Why art auction records keep being broken
It's a warm evening back in mid-May. A few stray latecomers are just finding their seats as Christie's auctioneer Jussi Pylkkanen starts up the bidding. "Wonderful painting," he says. "One hundred million to open it."
And so it begins, the numbers rising quickly: one hundred five, one hundred ten, one hundred fifteen million. One hundred twenty.
Suddenly the bidding for Picasso's brightly-colored 1955 "Les Femmes d'Alger" stops. The room is still. Someone on the telephone offers $121 million. "Why not?" laughs the auctioneer.
And on the numbers rise again, past $130 million, past $140 million, $147 million, $148 million. By now, the bidding is between anonymous buyers on the telephone with Christie's experts.
At $159 million, just as Pylkkanen calls "fair warning," a caller raises the stakes: "$159.5 million. A second later, a counterbid closes the sale at $160 million, and applause rocks the room.
With premium, the buyer will pay a total of $179.4 million, making this the most expensive painting ever purchased at auction.
What's striking about this sale, however, is not just the record-breaking figure. It's that such sums paid for important works of art are becoming almost commonplace.
Only six months later, on 9 November, Chinese taxi driver-turned-billionaire Liu Yiqian buys Amedeo Modigliani's "Nu Couché for $174.4 million, also at Christie's New York.
Factors driving record-breaking art sales
How to explain it?
Largely, this has come from a confluence of forces: an eager and growing field of art collectors worldwide; international economic growth, which increases competition for highly valued pieces; carefully-calculated estimates, set to stimulate bidding; strategic and aggressive marketing by the auction houses; and the built-in ability for these global auctioneers, with their experienced and well-connected teams of experts, to locate the very best paintings and sculptures in the world.
Indeed, says John Hays, Deputy Chairman for The Americas at Christie's, this ability is paramount. "You have to have the specialists who understand what the market perceives to be the top. It's like going to the prom with the best looking girl in school: you don't need a marketing plan."
But clearly it helps to have one -- which is why both Sotheby's and Christie's go all out to promote their top offerings: an auction, after all, is only truly successful if many people all want the same work and so, bid against one another to get it. And for that, they need to be enticed.
Lisa Dennison, Chairman of Sotheby's North and South America and the former director of the Guggenheim Museum explains: "We do pro-active outreach well in advance to a sale to get people interested and excited."
Works are toured to major markets: London, New York, Hong Kong, the Middle East. "Then there's the catalogue, the online catalogue, Sotheby's TV. You bring as many people as you can into the headquarters through dinners and cocktail parties, and your global specialists center there and try to sell the work."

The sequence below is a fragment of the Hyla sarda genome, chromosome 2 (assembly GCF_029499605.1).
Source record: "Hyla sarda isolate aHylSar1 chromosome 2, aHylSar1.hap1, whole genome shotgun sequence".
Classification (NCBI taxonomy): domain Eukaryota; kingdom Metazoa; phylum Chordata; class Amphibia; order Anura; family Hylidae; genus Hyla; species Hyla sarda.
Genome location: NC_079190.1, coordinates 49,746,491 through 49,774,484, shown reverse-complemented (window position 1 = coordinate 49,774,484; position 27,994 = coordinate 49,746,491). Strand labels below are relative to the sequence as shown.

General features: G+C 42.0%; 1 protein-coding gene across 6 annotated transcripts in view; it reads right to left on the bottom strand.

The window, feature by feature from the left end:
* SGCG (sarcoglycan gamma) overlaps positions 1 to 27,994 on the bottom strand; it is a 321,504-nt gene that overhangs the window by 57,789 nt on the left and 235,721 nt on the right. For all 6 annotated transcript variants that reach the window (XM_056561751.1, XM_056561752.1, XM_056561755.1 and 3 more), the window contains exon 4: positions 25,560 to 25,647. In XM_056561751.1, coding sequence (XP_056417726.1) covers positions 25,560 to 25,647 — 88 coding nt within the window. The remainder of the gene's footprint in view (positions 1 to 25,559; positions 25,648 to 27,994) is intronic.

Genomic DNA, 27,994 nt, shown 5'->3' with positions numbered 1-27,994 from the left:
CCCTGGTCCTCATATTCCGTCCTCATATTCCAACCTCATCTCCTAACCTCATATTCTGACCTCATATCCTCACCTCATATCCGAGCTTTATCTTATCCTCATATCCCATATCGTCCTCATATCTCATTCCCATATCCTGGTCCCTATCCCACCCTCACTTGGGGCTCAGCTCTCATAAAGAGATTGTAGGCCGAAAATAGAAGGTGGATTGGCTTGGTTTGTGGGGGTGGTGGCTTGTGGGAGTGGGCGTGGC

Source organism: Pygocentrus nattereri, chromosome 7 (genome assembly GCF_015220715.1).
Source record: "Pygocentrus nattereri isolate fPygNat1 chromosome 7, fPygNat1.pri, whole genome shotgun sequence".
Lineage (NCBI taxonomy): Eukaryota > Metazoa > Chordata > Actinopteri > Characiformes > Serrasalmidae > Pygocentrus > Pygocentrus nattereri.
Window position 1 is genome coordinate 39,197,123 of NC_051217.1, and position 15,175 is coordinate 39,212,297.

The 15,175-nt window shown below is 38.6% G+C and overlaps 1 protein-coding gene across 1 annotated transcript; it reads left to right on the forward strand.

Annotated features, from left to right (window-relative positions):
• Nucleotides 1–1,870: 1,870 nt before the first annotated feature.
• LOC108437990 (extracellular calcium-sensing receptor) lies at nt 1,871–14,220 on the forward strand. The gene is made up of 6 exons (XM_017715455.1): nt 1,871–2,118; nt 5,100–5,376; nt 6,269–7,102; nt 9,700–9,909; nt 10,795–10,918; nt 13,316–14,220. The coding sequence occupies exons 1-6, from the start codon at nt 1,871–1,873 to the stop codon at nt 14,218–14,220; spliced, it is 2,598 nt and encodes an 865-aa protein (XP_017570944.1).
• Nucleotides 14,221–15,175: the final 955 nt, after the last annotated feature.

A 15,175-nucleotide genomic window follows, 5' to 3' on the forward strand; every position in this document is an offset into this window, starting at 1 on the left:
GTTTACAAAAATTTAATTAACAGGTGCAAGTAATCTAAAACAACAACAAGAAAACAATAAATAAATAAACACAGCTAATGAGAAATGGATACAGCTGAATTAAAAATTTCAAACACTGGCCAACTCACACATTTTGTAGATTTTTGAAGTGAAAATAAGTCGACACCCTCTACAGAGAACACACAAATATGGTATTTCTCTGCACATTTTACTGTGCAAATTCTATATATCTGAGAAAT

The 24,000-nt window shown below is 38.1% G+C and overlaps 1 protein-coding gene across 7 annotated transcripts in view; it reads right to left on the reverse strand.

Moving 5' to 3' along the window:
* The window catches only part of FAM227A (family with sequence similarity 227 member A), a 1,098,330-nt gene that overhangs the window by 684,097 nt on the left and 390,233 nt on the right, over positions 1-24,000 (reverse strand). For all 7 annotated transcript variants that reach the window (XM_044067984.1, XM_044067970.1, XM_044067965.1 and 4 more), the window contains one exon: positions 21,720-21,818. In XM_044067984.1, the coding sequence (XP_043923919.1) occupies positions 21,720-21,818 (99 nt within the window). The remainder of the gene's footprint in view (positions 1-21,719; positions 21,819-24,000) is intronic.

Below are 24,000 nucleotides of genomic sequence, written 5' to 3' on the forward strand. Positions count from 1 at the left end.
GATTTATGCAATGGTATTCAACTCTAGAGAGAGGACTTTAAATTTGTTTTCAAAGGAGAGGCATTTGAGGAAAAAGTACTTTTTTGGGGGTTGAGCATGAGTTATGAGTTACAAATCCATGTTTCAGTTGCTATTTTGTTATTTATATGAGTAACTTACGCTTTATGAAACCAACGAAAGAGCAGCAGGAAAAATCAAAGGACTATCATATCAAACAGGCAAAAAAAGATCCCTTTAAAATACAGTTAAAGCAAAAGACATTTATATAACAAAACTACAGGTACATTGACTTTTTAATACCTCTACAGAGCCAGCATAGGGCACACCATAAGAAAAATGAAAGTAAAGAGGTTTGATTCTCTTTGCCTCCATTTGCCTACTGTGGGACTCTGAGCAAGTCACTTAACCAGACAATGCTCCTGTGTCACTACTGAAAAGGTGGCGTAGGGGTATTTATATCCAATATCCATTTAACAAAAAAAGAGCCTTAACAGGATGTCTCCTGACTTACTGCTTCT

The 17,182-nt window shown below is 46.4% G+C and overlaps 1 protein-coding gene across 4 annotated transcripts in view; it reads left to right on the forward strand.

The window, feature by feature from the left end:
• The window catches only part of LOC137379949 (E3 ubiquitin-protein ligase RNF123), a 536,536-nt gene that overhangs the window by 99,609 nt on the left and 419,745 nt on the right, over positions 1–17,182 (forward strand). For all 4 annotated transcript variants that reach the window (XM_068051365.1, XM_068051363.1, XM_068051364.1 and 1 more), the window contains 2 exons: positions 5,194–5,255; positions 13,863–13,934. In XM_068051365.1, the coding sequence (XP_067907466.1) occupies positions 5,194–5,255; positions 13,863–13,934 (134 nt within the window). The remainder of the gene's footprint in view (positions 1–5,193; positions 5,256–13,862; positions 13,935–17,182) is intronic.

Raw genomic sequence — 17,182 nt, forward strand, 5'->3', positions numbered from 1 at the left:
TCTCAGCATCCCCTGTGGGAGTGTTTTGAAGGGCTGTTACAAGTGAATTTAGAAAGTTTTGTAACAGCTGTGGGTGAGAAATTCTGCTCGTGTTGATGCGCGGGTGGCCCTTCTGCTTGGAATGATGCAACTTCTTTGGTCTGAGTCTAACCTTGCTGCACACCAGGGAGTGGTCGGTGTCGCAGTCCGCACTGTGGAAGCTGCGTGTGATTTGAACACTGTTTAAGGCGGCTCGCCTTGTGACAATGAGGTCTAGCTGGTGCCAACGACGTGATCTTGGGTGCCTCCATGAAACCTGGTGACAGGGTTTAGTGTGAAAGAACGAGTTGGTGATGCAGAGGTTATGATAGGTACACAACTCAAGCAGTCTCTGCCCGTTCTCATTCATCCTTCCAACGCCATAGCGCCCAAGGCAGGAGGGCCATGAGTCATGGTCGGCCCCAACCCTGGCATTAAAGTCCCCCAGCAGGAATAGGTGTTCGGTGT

Still, in the end, it is the collectors who drive the market, Hays and Dennison agree: the auction houses can only try their best to fulfill desire. And these days, collectors know what they want.
New breed of buyers
"Today's buyer doesn't buy in a vacuum," Dennison says. "People are doing their research. If I say 'Our Modigliani portrait is the most important to come up in the market,' I have to be able to back that up, because the market is smart."
Buyers now, in other words, understand those things that make a work great or significant: distinguished provenance, rarity or freshness to the market, or that, say, a Modigliani nude is rarer than a Modigliani portrait.
A work that has a solid history of museum exhibitions also holds a certain cachet, its importance in the artist's oeuvre verified, as it were, by curators, scholars, and others.
So, too, can something that belonged to a celebrity, even one not particularly well known as an art-world figure, like Yves St. Laurent or Eric Clapton (whose Gerhard Richter "Abstraktes Bild" sold for over $34 million in 2012, setting a record for a work by a living artist).
Nonetheless, sometimes even the house experts can get it wrong, Dennison admits, as when a red Lichtenstein enamel work came up at Sotheby's during the same auction season that a blue one was being offered at rival Christie's.
"We thought ours was more valuable because it was red and red is more popular," she recalls, "But in the end, the blue sold higher. They liked the blue one. Maybe it goes better with Warhol."
But with auction records nearing $200 million, and private sales that have already even surpassed the quarter-billion mark, can the momentum continue?
What to expect in 2016
Both Hays and Dennison are optimistic, as are other market experts, though Fabian Bocart, an art market analyst and founder of Tutela Capital, cautions that new records may be less likely in 2016 "because of a weaker China, Russia, and Middle East."
On the other hand, he adds, "there will be more candidate artworks for these records because people are turning more to auction houses to sell their masterpieces.
"There's a demand that has not been met," says Dennison, who says she is confident in a "strong, global market for art." Look for more Abstract Expressionism and Pop Art works on the market, and figurative paintings of artists like Freud and Bacon. Dennison also points to "extraordinary examples of Minimalism -- Serra, Judd, and Ryman -- and in the Impressionist world, Modigliani, Picasso of all periods, and beautiful Impressionist paintings, Monet in particular."
But no matter what the trends call for, and wherever the prices go, she says, "when it's about the emotion and not the money, that's divine. We don't want people to think about the estimate. We want people to think about the art work."